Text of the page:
Hello everyone! New bike, new engine, new hopes to be dashed!

Discussion in 'Introduce Yourself' started by Tasukeru, Jul 29, 2010.

  1. Tasukeru

    Tasukeru New Member

    Hey everyone, I'm fairly new to the advent of putting a motor on a bike. Though I suppose that's how they came up with early motorcycles... Anyway. I'm saying hello and hopefully I can get some help with my first build. My name's Mike, I live in San Diego and have been quite curious, intrigued one could say about motored bikes and read the forums here and elsewhere a good bit.

    I recently went out and purchased myself a bike because my dad was adamant about not putting a crazy motor on our (his) bikes. The link to it is here http://www.rustyspokes.com and I'll get some pictures up too.

    I also purchased a Honda GX35, after reading and talking to a few people regarding the Chinese two-stroke and four-stroke engines.

    What I need to know, is, what kit would be good to install the engine? Do I need a kit, or can I just buy all the parts? I realize the suspension would loosen the chain which in turn could pop off and cause some horrific accident to occur, and that a chain tensioner would aid in nullifying that.

    Waiting to get learnt,

  2. Fulltimer

    Fulltimer Member

    I'm new myself so I'll leave the technical stuff to others. First thing is take off the fenders! The front one could kill or hurt you very bad. Good luck with the build and WELCOME to the group!

  3. Tasukeru

    Tasukeru New Member


    Finally got some pictures up:


    Didn't know what exactly to take pictures of... Figured out that frame mounting isn't going to work because the GX35 is way to wide and I don't want to meddle with my peddles. So it looks like I'll be going rack with either belt or chain, leaning to chain. Probably going to build some sort of 4 legged rack off the swing arm to hold up the motor.

    Any tips or info on the build or kits/parts? I can get some more detailed pictures too :detective:
  4. GearNut

    GearNut Active Member

    If you want a belt drive system I recommend a GEBE kit.
    As often as it rains in San Diego you could also go with a BMP friction drive kit.
    I mention the rain because friction drives tend to not work well in wet weather.
  5. ThackeG67

    ThackeG67 New Member

    Thanks for your posts guys I had the same issue and I tried to installed the motor to my bike because of your instructions here.
  6. Tasukeru

    Tasukeru New Member

    I'm sorta steering clear of friction drives, I don't like how much wear they could potentially put on the tires. What's the main difference between belt and chain driven systems? I need to keep everything on the back swing arm because of the rear suspension. Thought it was really groovy, but it's turning out to be a pain so far.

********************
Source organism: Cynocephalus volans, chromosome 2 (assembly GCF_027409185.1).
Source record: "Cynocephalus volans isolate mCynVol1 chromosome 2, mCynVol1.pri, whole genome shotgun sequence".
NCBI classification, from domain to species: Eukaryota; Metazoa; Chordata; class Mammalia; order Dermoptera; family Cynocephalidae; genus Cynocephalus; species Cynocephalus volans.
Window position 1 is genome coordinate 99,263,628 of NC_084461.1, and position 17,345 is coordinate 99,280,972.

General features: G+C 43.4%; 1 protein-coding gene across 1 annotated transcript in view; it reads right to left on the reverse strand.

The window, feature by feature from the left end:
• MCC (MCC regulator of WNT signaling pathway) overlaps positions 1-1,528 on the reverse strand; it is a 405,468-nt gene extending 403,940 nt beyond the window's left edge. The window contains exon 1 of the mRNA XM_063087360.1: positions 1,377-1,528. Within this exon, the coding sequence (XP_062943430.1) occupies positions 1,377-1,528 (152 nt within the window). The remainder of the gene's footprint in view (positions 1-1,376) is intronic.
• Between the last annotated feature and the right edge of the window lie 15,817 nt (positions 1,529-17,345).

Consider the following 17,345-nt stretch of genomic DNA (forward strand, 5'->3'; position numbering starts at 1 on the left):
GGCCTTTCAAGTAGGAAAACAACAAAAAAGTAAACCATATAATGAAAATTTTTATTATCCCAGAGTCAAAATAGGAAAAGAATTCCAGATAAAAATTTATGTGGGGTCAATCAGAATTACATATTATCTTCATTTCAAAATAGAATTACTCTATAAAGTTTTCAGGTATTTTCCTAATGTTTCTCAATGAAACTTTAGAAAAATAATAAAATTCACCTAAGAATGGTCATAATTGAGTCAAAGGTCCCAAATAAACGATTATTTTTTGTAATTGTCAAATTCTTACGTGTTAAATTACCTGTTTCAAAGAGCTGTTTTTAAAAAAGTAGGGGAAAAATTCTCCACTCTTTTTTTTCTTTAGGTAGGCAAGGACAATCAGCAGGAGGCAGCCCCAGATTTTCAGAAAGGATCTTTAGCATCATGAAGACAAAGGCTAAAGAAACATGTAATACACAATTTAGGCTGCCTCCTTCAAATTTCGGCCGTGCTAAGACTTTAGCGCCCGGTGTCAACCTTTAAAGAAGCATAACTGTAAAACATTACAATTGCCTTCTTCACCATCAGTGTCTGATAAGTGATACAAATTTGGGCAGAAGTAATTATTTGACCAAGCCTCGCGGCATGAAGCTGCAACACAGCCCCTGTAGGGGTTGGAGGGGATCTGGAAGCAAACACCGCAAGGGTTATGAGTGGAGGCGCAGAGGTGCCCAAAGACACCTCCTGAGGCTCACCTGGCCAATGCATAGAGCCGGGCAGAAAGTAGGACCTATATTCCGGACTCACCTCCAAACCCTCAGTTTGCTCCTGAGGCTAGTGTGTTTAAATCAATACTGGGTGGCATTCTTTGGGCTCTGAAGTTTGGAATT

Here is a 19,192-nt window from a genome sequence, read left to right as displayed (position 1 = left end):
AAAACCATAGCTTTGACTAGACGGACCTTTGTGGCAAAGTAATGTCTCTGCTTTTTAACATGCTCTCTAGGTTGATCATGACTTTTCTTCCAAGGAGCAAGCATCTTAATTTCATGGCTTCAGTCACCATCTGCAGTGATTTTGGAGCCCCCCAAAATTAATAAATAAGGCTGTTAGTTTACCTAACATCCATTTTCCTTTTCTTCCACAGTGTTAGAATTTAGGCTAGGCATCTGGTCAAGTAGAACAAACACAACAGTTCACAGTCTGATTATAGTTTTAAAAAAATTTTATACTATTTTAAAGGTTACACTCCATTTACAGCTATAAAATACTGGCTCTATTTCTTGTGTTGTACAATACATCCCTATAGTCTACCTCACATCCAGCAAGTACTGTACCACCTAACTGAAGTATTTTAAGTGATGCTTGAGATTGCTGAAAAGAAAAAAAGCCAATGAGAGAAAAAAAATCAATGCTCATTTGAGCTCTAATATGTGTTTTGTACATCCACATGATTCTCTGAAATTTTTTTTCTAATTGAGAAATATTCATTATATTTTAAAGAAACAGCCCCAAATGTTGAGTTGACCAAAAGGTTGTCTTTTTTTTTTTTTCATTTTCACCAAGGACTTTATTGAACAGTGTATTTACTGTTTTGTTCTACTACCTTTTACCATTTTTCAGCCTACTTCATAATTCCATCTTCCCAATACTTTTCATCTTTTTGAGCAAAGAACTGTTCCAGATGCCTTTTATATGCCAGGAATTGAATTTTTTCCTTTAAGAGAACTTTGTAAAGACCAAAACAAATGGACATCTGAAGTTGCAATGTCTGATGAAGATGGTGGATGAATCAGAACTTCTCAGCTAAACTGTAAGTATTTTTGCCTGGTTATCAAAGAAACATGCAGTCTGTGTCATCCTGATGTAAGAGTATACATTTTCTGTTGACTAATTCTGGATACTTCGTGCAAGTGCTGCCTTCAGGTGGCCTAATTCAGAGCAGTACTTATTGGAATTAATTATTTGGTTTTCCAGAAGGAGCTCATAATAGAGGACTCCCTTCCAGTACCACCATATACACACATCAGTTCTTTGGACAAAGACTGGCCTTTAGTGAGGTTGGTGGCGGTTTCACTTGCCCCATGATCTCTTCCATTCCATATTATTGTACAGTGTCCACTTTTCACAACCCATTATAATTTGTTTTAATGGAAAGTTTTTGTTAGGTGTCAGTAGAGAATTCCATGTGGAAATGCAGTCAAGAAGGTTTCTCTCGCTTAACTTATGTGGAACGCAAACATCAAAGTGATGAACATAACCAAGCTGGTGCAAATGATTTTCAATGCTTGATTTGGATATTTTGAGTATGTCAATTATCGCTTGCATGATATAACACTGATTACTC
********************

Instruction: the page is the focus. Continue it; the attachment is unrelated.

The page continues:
7. GearNut

    GearNut Active Member

    Belt= virtually no maintenance and no greasy mess.
    Chain = longer life with proper maintenance. Products such as WhiteLightning chain lube or Maxima Chain Wax greatly reduce the greasy mess.

    Chains do "stretch" with wear and must be re-adjusted to compensate.
    Chains are also easier to install as you can just "fish" them onto the sprockets and connect together with the master link. The belts really are not that hard though, you just have to remove the rear wheel each time which is easy enough.
    Belts are quieter than chains and typically have less rolling resistance when pedalling with engine off, unless the chain system has a freewheel sprocket on the rear wheel. (note freewheel sprocket will not make chain quieter)
    Chains are easier to find at a store in town. Belts must be ordered from a vendor.
  8. Tasukeru

    Tasukeru New Member

    Alright, the GEBE looks pretty decent. One thing though, do belt drives need gearboxes? I was searching around and found that Staton inc has a reputable chain drive with gearbox. I'm fine with either chain or belt, but pedaling without too much resistance is a priority, as I'm looking at this bike as "A bike with a motor" not a motored bike.

    Also, is there a difference between speed and horsepower that the chain and belt drives deliver?
  9. GearNut

    GearNut Active Member

    The GEBE does not have a gear reduction. It does not need one.
    The Staton system does. The Staton system also has gear howl.

    There is a little difference.
    The chain systems can handle more horsepower, but unless you are going to run a 4 horsepower engine in the future, the belt can handle your GX35 no problem.
    There are more gearing options with a chain drive system, but GEBE has done alot of homework with the pulley sizes they offer to offer up a good range of choices.

    FWIW speed requires horsepower.
    Torque gets you moving and relates to how quickly you get up to speed.
    Horsepower relates to keeping you at speed and how fast your ultimate speed will be.

    Gearing for torque will always have a slower top speed.
    Gearing for speed will always take longer to get going and require more pedalling from a stop or slow start to reduce unwanted strain on the powertrain.
    This is why shifter kits are so popular.
    Torque climbs hills.
    Horsepower wins records at the Bonneville Salt Flats.
  10. Go with Staton

    The staton drive hub free wheels which means you can pedal with no resistance.
    I have had both the staton and the GEBE.
    I say 'GO with Staton" the whine [gear noise] eventually fades
  11. Tasukeru

    Tasukeru New Member

    I read around I'm probably going to go with Staton unless there is a better chain drive system out there. The installation shouldn't be to difficult except that I can't rest it on the absent hardtail. Thank you for the info but belt probably won't be as vigorous going up and down rather steep hills.